Athens Refugees

Catrin Stewart reports on what she saw when she volunteered with aid organisations working in the Greek capital city, Athens, providing support for refugees.

by Catrin Stewart

You should see the refugee crisis with your own eyes, hear the individual stories with your own ears; not just what you read in the paper or see on the news. You should see their sad eyes, their worried, hardened faces.

Speak to a Syrian boy, an Afghan man, an Iraqi lady and they will tell you why they are there. They speak passionately about their country, the beauty, its riches and culture. You should see their eyes when they talk about why they left. They tell you that they could not stay any longer. They had no choice but to leave.

One man tells you that he was a writer in Afghanistan but had to flee because his life was in danger. How he fled to Iran but had to run from there too, they also punish you for free speech. How he has now set up his own cobblers and works long hours for little money. He speaks Greek and English well. He enjoys his beer in the square with his friends and you think to yourself how he must long to write again.

  Refugees socialising in Athens 

A Syrian lady tells you she’s from Homs, the city that has now been destroyed. She tells you she is a teacher and is alone in Athens. How she spent fifty days at the Macedonian border waiting to be let through, to continue her journey to Germany to meet her family, but had to come back as the borders were closed. She describes it as a desert, with snakes, and so many children. She is waiting, scared. She hopes the borders will open again.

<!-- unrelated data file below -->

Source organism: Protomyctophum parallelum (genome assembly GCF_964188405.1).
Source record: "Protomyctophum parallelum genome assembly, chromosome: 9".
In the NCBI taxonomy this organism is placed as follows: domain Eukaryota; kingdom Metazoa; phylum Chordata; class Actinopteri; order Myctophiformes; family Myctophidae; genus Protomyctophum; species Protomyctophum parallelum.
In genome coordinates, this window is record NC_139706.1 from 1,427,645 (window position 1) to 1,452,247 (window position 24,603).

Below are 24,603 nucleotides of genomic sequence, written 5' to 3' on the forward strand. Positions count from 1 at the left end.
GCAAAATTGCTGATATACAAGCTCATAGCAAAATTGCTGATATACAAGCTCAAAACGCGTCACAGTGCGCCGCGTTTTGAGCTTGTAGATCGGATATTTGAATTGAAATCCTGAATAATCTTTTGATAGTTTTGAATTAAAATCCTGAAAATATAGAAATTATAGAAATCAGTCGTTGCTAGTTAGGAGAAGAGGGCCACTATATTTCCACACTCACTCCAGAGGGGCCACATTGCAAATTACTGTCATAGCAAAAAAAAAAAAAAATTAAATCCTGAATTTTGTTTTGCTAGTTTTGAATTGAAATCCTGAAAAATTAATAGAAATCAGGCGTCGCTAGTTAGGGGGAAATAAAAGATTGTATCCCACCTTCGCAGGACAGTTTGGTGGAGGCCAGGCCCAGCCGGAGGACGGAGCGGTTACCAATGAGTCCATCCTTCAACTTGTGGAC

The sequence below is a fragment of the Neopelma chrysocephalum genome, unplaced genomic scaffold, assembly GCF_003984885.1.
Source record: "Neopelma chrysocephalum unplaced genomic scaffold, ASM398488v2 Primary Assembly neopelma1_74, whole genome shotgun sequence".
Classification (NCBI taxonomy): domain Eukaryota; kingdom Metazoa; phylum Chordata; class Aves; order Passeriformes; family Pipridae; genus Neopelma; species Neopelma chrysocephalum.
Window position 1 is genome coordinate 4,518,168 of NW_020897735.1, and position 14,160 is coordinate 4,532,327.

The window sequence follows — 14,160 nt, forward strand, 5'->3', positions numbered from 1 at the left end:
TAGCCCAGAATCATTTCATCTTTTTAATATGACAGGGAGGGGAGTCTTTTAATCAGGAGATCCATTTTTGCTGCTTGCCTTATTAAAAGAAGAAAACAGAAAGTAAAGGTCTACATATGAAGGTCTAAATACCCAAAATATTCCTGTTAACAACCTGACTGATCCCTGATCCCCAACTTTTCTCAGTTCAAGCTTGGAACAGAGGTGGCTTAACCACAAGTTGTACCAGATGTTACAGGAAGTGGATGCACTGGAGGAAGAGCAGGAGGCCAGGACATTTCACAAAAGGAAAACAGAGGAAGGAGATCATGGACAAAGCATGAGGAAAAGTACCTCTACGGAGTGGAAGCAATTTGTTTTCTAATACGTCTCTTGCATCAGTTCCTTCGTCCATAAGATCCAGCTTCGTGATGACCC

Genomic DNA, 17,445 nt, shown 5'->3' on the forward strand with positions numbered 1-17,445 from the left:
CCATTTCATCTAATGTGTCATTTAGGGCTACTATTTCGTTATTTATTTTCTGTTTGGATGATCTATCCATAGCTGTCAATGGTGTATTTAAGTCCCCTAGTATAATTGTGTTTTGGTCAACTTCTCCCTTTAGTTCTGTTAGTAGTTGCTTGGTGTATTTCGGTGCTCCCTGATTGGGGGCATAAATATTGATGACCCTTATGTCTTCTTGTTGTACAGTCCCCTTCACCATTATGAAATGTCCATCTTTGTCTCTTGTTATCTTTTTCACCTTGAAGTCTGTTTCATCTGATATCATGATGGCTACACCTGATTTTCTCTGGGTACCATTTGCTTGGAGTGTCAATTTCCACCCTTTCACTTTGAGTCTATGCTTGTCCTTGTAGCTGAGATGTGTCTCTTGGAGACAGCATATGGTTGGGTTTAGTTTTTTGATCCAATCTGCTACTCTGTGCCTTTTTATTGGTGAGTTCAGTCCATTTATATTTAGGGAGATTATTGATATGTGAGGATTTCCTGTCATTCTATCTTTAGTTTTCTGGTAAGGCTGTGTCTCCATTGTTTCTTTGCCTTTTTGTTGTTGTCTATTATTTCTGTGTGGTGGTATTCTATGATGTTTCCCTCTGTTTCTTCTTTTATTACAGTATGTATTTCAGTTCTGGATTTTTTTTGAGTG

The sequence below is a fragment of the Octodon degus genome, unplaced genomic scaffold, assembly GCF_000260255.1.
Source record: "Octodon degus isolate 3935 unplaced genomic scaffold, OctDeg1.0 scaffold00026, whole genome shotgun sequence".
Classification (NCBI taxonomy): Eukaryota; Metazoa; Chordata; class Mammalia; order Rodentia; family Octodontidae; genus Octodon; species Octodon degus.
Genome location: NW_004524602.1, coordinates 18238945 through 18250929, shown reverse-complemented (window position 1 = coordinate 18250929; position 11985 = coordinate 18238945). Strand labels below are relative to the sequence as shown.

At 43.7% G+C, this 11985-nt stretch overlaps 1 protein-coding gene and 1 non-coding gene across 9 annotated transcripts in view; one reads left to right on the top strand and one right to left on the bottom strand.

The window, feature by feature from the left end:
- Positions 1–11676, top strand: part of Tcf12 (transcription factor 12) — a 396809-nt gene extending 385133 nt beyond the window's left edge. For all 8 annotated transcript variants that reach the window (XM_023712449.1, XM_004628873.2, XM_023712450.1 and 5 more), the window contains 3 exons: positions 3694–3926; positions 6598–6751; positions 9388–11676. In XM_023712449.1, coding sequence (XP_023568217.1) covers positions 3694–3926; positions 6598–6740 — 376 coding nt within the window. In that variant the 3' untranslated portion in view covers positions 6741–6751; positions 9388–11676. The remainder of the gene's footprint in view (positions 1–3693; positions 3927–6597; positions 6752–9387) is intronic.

She looks at you with her big beautiful crystal blue eyes and tells you she doesn’t belong in a place like this. She looks as though she has had enough of this life, is ready to give up, and asks you ‘What do we do?’ You have no answers. You try not to cry. She wakes up the next day and it will be the same again. She, like everyone else will wait for something to happen, for the situation to change.

A sixteen-year-old Afghani girl asks you to come and sit with her. She wants to practise her English with you. She tells you that she is tired of staying here, and that she has a painful toothache. She tells you that her parents are still in Afghanistan and she travelled with her brother and uncle. She hopes to reach Germany and recites some German words. She asks you if you are married or have a boyfriend. She asks to see a picture. She giggles when she asks if he loves you. She doesn’t have a boyfriend. She tells you that the men there are horrible. She tells you that she wants to come back to London with you.

  Homes, for now 

Men, children and families carry all their belongings and tents to a new area of the port, out of sight. They are not to be seen by the tourists who will be arriving soon for their Easter holidays. They try to make a comfortable home with tents and blankets but they wonder how long they will stay in the new spot. They all help each other, how practical they seem; they joke around and still manage to smile.